The impact of feeder adjustment and group size-floor space allowance on the performance of nursery pigs
Laura F. Smith, BSA; A. Denise Beaulieu, PhD; John F. Patience, PhD; Harold W. Gonyou, PhD; R. Dean Boyd, PhD
LFS, ADB, JFP, HWG: Prairie Swine Centre Inc, Saskatoon, Saskatchewan, Canada; RDB: Pig Improvement Co, Franklin, Kentucky; Corresponding author: Dr A. Denise Beaulieu, Prairie Swine Centre, Inc, PO Box 21057, 2105 8th St E, Saskatoon, Saskatchewan, Canada S7H 5N9; Tel: 306-667-7441; Fax: 306-955-2510; E-mail: email@example.com
Cite as: LF, Beaulieu AD, Patience JF, et al. The impact of feeder adjustment and group size-floor space allowance on the performance of nursery pigs. J Swine Health Prod. 2004;12(3):111-118.
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Objectives: To determine the effects of group size and feeder trough opening on weanling pig performance, and to develop feeder adjustment recommendations for the pork industry.
Materials and methods: Weanling piglets were randomly assigned to three group sizes (16, 20, and 24 pigs), with corresponding floor space allowances of 0.35 m2, 0.28 m2, and 0.23 m2 per pig. Crumbled feed was provided in trough-type dry feeders using five different feeder gap openings (range 9.2 - 31.5 mm) for 42 days, beginning 8 days postweaning. Three replicates were performed (N = 716).
Results: During Days 21 to 42, body weight, ADG, and average daily feed intake increased with feeder gap size and floor space allowance (P < .05). By day 42, pigs in pens with the widest feeder gap weighed 10% more than pigs in pens with the smallest gap (P < .001). Pigs with the greatest space allowance (0.35 m2) were 5.6% heavier than pigs with the least amount of space (0.23 m2; P < .05).
Implications: Under the conditions of this study, increasing space allowance from 0.23 m2 per pig to 0.35 m2 per pig was associated with increased body weight at approximately 10 weeks of age. Optimal growth and feed efficiency were observed when the feeder gap opening allowed 25 to 60% of the feeder trough to be consistently clear of feed. The capacity of a nursery feeder space is 11 pigs when the feeder gap opening allows 25 to 60% of the feeder trough to be clear of feed.
Keywords: swine, feeder,
space, nursery, performance
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Accepted: March 25, 2003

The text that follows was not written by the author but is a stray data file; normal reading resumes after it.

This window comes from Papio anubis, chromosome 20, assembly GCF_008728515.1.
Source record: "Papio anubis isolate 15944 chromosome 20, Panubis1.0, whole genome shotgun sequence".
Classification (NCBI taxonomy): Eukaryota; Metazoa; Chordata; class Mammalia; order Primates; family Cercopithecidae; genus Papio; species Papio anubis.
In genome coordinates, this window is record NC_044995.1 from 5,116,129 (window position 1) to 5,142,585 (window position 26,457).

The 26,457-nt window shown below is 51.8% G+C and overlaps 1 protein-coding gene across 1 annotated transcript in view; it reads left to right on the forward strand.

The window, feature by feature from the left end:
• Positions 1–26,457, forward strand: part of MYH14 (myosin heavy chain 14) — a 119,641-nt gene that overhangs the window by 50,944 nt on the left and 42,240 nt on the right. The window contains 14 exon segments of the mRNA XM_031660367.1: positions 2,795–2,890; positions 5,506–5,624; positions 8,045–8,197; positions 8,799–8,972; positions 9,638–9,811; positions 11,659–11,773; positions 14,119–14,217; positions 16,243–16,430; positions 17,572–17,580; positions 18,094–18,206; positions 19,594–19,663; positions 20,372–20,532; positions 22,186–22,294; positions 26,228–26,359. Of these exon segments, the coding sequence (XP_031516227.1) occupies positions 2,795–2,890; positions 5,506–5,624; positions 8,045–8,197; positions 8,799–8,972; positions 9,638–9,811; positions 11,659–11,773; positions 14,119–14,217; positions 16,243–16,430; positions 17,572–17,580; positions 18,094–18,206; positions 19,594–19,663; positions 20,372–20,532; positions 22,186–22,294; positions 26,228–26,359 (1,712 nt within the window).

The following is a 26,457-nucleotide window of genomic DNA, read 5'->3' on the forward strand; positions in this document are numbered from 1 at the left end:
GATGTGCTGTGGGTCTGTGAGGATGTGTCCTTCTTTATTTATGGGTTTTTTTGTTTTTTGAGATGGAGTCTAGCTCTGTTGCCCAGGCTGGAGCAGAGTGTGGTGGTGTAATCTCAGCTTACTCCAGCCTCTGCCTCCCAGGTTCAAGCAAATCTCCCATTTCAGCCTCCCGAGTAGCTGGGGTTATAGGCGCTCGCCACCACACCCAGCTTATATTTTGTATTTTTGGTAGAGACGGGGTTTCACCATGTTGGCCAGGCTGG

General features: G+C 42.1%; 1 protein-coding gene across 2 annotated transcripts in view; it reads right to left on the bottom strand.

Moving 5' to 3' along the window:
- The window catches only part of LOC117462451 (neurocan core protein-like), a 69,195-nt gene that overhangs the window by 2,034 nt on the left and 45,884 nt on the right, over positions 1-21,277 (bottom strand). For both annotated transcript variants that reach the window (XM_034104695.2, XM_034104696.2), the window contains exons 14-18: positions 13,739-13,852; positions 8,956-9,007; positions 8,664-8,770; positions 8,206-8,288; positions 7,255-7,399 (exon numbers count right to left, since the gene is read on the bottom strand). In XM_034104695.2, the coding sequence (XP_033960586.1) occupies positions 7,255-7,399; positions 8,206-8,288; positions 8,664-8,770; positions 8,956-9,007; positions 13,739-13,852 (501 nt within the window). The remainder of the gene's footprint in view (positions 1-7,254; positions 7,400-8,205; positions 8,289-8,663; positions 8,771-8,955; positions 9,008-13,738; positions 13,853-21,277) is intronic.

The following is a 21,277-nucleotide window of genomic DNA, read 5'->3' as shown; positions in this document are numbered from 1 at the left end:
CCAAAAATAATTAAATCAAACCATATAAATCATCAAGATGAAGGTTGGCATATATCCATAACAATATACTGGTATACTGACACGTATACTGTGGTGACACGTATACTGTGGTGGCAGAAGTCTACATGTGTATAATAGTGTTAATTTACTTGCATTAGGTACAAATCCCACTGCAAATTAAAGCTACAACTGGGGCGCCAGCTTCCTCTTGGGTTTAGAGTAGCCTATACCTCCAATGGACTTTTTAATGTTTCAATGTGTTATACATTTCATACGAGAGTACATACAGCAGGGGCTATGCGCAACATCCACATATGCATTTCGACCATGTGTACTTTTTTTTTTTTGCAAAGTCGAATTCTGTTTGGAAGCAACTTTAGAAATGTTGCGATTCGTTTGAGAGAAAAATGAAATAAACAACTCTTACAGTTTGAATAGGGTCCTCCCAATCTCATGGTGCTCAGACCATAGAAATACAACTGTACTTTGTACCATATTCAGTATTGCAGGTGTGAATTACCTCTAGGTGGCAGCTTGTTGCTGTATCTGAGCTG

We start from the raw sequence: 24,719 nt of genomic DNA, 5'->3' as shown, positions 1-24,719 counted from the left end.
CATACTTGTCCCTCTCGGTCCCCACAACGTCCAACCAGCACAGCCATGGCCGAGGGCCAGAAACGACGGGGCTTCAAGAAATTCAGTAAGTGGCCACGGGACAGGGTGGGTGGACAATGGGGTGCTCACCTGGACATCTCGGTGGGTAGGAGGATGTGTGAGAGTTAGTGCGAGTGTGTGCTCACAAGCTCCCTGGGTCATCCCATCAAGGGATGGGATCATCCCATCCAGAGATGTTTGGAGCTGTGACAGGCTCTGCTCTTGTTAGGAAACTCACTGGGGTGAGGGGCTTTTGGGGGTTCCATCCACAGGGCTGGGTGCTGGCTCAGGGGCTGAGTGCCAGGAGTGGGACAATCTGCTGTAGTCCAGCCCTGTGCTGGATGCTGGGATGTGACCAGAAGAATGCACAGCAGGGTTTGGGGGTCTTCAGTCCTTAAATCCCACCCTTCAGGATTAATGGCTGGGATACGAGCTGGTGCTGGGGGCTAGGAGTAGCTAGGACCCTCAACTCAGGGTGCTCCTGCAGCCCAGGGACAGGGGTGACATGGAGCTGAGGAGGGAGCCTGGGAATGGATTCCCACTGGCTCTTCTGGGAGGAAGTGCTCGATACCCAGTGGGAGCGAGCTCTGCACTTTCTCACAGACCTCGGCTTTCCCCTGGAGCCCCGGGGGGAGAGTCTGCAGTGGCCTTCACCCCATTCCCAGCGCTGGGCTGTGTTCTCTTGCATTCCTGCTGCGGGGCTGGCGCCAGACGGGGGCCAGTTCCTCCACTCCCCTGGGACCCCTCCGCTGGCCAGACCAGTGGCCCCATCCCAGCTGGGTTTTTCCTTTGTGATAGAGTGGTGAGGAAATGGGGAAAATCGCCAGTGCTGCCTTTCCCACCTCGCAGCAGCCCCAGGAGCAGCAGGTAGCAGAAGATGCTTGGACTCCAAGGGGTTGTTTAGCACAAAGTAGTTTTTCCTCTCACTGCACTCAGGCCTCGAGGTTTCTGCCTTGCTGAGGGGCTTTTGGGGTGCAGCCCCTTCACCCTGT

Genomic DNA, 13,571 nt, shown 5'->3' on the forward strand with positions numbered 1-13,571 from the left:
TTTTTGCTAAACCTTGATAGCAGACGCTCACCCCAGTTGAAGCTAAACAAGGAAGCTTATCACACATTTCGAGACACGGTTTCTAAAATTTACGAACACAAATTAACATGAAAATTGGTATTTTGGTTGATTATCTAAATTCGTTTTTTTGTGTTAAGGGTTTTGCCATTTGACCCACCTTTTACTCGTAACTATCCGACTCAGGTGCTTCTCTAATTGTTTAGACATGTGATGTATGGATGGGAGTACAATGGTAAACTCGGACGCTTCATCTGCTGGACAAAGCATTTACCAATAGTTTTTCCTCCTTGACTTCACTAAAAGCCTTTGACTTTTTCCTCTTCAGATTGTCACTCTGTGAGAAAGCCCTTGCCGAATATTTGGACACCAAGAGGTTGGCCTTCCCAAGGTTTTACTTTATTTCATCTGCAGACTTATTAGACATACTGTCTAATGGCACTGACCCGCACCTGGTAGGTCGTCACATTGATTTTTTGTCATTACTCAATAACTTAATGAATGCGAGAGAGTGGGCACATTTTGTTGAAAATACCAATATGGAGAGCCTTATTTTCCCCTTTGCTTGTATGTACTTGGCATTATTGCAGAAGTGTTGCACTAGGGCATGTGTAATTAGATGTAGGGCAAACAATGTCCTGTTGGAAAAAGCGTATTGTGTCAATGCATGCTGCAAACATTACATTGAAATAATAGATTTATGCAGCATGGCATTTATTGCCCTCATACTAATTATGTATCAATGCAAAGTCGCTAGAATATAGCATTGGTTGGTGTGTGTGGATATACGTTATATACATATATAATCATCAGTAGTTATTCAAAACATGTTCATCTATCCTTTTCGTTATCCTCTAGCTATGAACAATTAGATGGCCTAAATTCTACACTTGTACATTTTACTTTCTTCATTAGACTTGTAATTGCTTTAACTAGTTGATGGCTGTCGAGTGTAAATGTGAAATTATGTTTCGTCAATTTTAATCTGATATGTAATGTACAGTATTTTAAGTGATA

Nursery management is a particu- larly critical area of pig produc- tion. Achieving a smooth transition from farrowing through weaning is essential. Moreover, growth during the nursery period affects final weights at market. In one report, pigs that were 1 kg heavier at 11 weeks of age were 1.5 to 1.8 kg heavier at 17 weeks of age.1
Two important aspects of nursery management are feeder adjustments and group size. Adjustment of the feeder trough opening (feeder gap) may influence both feed consumption and feed wastage. Moreover, if accessing feed becomes difficult, individual pigs spend more time at the feeder, and the number of pigs able to obtain sufficient feed diminishes.2 Group size is directly related to floor space allocation, which is particularly important during this period of rapid growth. Crowding has negative impacts on feed intake and growth,3-6 and may exacerbate social vices such as tail biting, side nudging, and ear chewing.7
Few reports exist concerning floor space allowance and feeder gap opening, especially for the current high-lean genetics and newer housing systems. This study focused on the interaction between feeder gap adjustment and floor space allowance.
Materials and methods
Animals and diets
Piglets (C15 female x line 65 boar; Pig Improvement Canada, Acme, Alberta, Canada) weaned at an average age of 18.2 days and a mean weight of 6.4 kg were selected for the experiment on the basis of gender and weight uniformity. The piglets were obtained from groups weaned in 3 consecutive weeks at Prairie Swine Center (PSC) Elstow Research Farm in Saskatchewan, Canada. A commercial feeding program based on wheat and soy meal (formulated by PSC Elstow, manufactured by Federated Co-operatives Ltd, Saskatoon, Saskatchewan, Canada) was employed. A phase 1 diet was fed for the initial 4 days postweaning, followed by a phase 2 diet for 3 weeks, and a phase 3 diet for the remainder of the 42-day experiment. All three diets were formulated to appropriate energy and amino acid specifications for pigs of this age, and the phase 1 and phase 2 diets contained more animal protein. The feed was provided as a crumble except during the fourth week for the first group of pigs, when it was mistakenly manufactured and fed as a short-cut pellet.
Pigs were housed in three identical nursery rooms at PSC Elstow Research Farm, a 600-sow farrow-to-finish farm in central Saskatchewan. Each nursery room contained 16 pens, 3.05 m x 1.83 m (5.58 m2), with totally slatted plastic flooring and solid PVC pen dividers and front gates. The 12 noncorner pens of each room were used for the experiment. Each pen was equipped with one multi-space, trough-type dry feeder (Generation 3; Staco, Shafferstown, Pennsylvania), which was divided into six eating spaces by nose barriers 15 cm apart. Wooden blocks were inserted into the feeder to provide one functional feeder space per four pigs regardless of the number of pigs in the pen. Feeders were checked two or three times daily to ensure that they were functioning properly and that feed was available. Water was provided by a single nipple-type drinker fastened to the wall at the rear of the pen. A 12-hour light, 12-hour dark lighting regime was used, with lights on at 7:00 am.
Group sizes were chosen to provide specific floor space allowances. A group size of 16 pigs per pen provided 0.35 m2 per pig, which approximates the floor space allowance specified in the Canadian Code of Practice.8 A group size of 24 provided only 0.23 m2 per pig, which is considered very crowded. An intermediate group size of 20 pigs per pen allowed 0.28 m2 per pig. Since both group size and floor space allowance changed with each treatment, they are confounded, and we refer to these treatments as group size-density.